My second place book is “The Love Hypothesis.” I enjoyed this book more than I thought I would. The story follows Stanford PhD student Olive Smith and a professor in the department, Adam Carlsen after she kisses Carlsen to convince her best friend that she is in a relationship. The two enter a fake relationship that starts to feel a bit too real, acting as the plot’s main fuel. One of the best things about “The Love Hypothesis” is that it managed to tackle really important subject matter in the frame of a lighthearted romance novel. Olive deals with the death of her mom, finding confidence in herself, and sexual harassment within the scientific community. Her best friend Ahn is Vietnamese and fights for people of color in STEM fields. Her roommate Malcolm is a fellow scientist and is gay. He provides moments of comic relief and is there for Olive to confide in. These hints of the book mirroring our reality recognizable real-life make the story feel more genuine and more entrancing to read. Meanwhile, the love story between Olive and Adam was really fun to read. We get to watch as the pair get to know each other while being placed in absurd situations that force intimacy. They meet for coffee once a week, having connecting conversations. Olive is forced onto Adam’s lap in a crowded lecture hall. The love that authentically grows feels sweet and it offers a really satisfying conclusion. One of the nice things about “The Love Hypothesis” is that it’s self-aware. It is a cheesy romance novel, but through the cliches, there is an endearing and heartwarming story.

Finally, the book that was my number one was “Beach Read.” This book follows January Andrews, a romance novelist. She just moved to a small beach town in Michigan in the wake of her father’s death, her discovery that her father cheated on her mother, and the end of her five-year relationship with her boyfriend. Her world feels upended and she can’t find any motivation to write her classic “happily ever afters.” Her situation is becoming dire until she discovers that her neighbor is Augustus “Gus” Everett, a literary fiction novelist and her old college classmate. The two strike up an unlikely friendship and make a bet that they can write the other’s genre better. January finds a unique sense of motivation in this bet. The two have a playful rivalry both due to their past and their current professions. There is an underlying second chance romance in this book as well because we become aware that they have a history together. “Beach Read” has the most depth out of the three. It feels like more than a romance, even while focusing on the relationship between Gus and January. The complexity of musings on death and how it can affect us enriches the story. Additionally, we get this brilliant banter between the couple as they traipse through little adventures to get into the mindset of each other’s genres. For Gus, one adventure consists of visiting the site of a suicide cult. For January, one adventure has them go line dancing. It’s a really fun premise and the love that develops between them feels inevitable and lovely. I think the writing that Emily Henry does in “Beach Read” is special. It is this beautiful intersection of contemplation of life and a heartfelt love story.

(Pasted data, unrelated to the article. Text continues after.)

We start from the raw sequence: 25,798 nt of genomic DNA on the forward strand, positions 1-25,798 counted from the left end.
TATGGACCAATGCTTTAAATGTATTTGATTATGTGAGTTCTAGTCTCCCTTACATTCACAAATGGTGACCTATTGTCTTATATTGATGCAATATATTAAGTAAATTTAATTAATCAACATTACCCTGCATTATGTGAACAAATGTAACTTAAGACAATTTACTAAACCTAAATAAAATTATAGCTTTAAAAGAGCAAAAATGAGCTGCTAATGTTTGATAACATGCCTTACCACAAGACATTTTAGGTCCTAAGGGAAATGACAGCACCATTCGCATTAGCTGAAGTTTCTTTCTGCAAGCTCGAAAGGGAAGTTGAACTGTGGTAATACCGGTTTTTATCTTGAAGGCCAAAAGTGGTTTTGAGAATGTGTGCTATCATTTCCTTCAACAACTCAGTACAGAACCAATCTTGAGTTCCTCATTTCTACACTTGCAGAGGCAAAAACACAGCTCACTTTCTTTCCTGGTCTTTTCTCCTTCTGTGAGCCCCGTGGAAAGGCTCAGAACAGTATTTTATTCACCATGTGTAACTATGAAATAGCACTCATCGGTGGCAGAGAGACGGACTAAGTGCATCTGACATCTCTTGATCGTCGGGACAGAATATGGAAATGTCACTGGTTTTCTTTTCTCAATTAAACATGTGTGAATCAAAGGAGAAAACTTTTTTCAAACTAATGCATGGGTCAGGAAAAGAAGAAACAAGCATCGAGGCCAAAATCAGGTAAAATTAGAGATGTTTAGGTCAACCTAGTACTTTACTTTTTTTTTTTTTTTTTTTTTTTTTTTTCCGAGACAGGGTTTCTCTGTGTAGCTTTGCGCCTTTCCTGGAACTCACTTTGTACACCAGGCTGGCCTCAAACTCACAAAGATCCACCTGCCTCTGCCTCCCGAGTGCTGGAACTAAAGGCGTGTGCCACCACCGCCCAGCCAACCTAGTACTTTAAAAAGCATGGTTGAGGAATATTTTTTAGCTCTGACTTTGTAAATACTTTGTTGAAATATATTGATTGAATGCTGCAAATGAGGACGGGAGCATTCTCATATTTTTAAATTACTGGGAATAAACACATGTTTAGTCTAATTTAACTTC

I’m thrilled at the concept of finding my book recommendations from BookTok. I think that taking ideas from the masses has its pros and cons. With these three books, I’ve been introduced to two new authors I enjoy and three stories that I’m glad to have read. BookTok is my new way to find books.

Image courtesy of The Mary Sue.

3 thoughts on “Why You Should Be On BookTok

  1. I can definitely say that one of my favorite works is Antigone. In addition to the original, I have also read many different reviews and essays about this work in order to better understand it from all sides, to grasp the references that I could not immediately grasp. It helped me a lot that I found essays on Antigone and see here to learn more. Therefore, I think that many students including this will be most useful. Good luck.

  2. After authentication, you can create lists of books that you want to read some day, favorite quotes from novels, or just make notes on books that strike your fancy while browsing online catalogs or in real bookstores.